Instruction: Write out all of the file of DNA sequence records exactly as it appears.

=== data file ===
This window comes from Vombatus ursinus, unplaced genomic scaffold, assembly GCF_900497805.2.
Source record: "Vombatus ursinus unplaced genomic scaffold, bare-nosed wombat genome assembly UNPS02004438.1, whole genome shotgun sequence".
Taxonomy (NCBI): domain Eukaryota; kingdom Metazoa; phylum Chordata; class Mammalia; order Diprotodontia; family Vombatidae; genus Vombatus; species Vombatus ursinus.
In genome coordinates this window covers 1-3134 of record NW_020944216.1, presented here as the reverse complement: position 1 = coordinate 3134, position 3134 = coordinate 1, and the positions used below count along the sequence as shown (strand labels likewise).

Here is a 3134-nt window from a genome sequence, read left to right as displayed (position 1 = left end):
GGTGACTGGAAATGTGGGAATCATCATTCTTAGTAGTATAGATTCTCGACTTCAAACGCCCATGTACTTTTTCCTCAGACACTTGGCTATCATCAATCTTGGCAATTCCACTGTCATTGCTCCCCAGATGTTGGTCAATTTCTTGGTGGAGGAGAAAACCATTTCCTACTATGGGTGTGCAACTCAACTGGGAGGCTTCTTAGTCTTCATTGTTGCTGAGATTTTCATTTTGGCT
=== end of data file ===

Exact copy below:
This window comes from Vombatus ursinus, unplaced genomic scaffold, assembly GCF_900497805.2.
Source record: "Vombatus ursinus unplaced genomic scaffold, bare-nosed wombat genome assembly UNPS02004438.1, whole genome shotgun sequence".
Taxonomy (NCBI): domain Eukaryota; kingdom Metazoa; phylum Chordata; class Mammalia; order Diprotodontia; family Vombatidae; genus Vombatus; species Vombatus ursinus.
In genome coordinates this window covers 1-3134 of record NW_020944216.1, presented here as the reverse complement: position 1 = coordinate 3134, position 3134 = coordinate 1, and the positions used below count along the sequence as shown (strand labels likewise).

Here is a 3134-nt window from a genome sequence, read left to right as displayed (position 1 = left end):
GGTGACTGGAAATGTGGGAATCATCATTCTTAGTAGTATAGATTCTCGACTTCAAACGCCCATGTACTTTTTCCTCAGACACTTGGCTATCATCAATCTTGGCAATTCCACTGTCATTGCTCCCCAGATGTTGGTCAATTTCTTGGTGGAGGAGAAAACCATTTCCTACTATGGGTGTGCAACTCAACTGGGAGGCTTCTTAGTCTTCATTGTTGCTGAGATTTTCATTTTGGCT